It's a defense reaction.
My defense reactions get in the way a lot. With the way my life is now, I finally have people worthy of the deepest friendship I can offer - this well of caring that I have ready to pour out to someone I get close to - but I'm still not used to it. I'm used to being with people I have to protect myself from, and this causes me to have certain reaction formations that come up hard and fast around me at a sign of trouble.
I have a deep-seated assumption that everyone is going to be like all the people I've known before. Of course, it makes sense; if literally everyone I've known has been a certain way, I would think everyone everywhere is. The problem arises when I can't get at these assumptions. Having them used in the wrong situation is one thing, but what's even worse is that they trigger without me being ready for it. These assumptions are buried so deep in me that I can't just pull them out and examine them the way I examine all my other thoughts and reactions. I often don't even realize they're happening.
Assuming that people default to ignoring me in conversations caused painful discourse before. Assuming that they will hurt me doesn't keep me from getting close all the time, but it does throw up barriers when I get hurt that cause me to withdraw in a big way, in order to think and recover. And I've learned that sometimes people don't take this well. They might not see the "time to think" part as much as the "withdraw" part, and it might make them think that I don't care enough, or that I can't be close to them just because I need distance at a crucial time. That time is crucial for both me personally and for the relationship, and how can I accommodate both simultaneously?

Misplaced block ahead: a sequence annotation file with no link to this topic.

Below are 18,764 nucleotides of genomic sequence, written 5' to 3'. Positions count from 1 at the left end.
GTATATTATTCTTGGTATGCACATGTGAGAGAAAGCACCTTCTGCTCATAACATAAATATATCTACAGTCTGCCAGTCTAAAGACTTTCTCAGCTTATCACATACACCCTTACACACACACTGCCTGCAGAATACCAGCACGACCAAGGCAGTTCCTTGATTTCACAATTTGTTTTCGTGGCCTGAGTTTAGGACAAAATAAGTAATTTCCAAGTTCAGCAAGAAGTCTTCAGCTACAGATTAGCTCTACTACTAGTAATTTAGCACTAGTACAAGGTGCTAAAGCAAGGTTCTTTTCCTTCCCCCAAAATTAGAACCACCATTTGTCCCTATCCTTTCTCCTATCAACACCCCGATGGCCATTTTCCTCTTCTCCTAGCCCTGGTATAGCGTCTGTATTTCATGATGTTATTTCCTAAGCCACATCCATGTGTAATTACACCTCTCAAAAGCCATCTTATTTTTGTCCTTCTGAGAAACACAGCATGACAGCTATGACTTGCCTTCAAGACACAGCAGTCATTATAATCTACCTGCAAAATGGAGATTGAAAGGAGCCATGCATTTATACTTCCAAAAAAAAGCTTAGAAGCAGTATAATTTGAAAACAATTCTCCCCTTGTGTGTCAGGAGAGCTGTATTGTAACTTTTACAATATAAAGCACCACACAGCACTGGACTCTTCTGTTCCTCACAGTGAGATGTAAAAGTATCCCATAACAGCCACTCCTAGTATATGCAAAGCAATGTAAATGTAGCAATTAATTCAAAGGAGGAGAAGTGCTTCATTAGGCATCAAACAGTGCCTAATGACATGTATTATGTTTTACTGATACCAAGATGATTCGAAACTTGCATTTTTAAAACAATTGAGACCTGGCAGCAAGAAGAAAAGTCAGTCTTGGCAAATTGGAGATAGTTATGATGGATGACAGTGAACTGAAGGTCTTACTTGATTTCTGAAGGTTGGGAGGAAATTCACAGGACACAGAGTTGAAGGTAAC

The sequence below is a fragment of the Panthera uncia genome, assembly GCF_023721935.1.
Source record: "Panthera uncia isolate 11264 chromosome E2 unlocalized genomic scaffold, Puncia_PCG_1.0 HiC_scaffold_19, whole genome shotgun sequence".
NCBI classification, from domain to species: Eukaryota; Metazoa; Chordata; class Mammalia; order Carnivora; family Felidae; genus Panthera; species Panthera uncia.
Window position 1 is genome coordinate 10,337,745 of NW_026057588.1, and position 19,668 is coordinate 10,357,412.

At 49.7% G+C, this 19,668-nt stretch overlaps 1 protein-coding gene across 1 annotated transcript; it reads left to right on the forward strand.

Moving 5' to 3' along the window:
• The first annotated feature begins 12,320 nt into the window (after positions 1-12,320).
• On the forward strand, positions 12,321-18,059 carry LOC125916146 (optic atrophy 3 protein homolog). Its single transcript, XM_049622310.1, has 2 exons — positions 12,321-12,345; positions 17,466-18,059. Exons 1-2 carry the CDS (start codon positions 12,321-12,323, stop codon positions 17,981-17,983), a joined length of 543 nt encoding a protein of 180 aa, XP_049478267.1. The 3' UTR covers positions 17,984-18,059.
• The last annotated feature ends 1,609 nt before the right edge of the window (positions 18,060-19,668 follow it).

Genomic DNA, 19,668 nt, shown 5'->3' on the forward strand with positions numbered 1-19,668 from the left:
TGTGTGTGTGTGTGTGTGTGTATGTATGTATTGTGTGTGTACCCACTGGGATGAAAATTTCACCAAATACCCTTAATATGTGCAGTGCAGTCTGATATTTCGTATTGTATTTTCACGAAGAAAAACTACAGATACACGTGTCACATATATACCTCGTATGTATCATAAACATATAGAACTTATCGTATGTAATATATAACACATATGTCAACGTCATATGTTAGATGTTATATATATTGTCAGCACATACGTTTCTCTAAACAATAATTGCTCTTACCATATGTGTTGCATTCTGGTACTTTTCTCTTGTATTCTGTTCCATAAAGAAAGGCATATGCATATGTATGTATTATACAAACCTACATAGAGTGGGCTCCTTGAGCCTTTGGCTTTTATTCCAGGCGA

It's not fair to put good people in the same mold as the people from my past, and I know this. It's just that learning to fix it is hard because the thought patterns are buried so deep. I guess I've been hoping that time and trust will change it, which is a very good solution except when you have someone who wants things to be black and white, someone who wants to know right now that you're dedicated to being their friend.
Do I know how to be a real friend yet?
Is it too much to ask if someone wants me to be fully dedicated to a friendship right now? I don't really think so. That sounds like a normal desire to me. I'm just not normal and healthy enough to fit into it yet, maybe.
I can be a really good friend, but I can't promise that I'll act without these defense reactions for probably a long time.
Does that mean that this is all my fault?
Well, my past has created this reaction formation in me. So its presence isn't really my fault; I needed it in order to survive and protect myself.
But the fact that I still react in the ways I do can't be removed from my own responsibility for my actions. At what point do I accept all the blame and say that the way I act is solely my choice?
Is there any blame to be put on people who push me to become better? It's not the other person's fault if I withdraw because I'm hurt, but it is pretty much their fault if they choose to hurt me. Does that have any place in this discussion? When we're talking about my reaction, how much does the stimulus matter?
We could say that the blame is spread out between the people who hurt me enough to make my defenses necessary, and me for continuing to act like I'll always need them, and anyone who causes them to come back because that person has hurt me too. I don't think we can say that it's no one's fault, because if nothing else, the people that caused the defenses don't deserve absolution.
If I'm unable to fix this very quickly, does it become more my fault over time?
These are very difficult questions. I'm just trying to fix myself.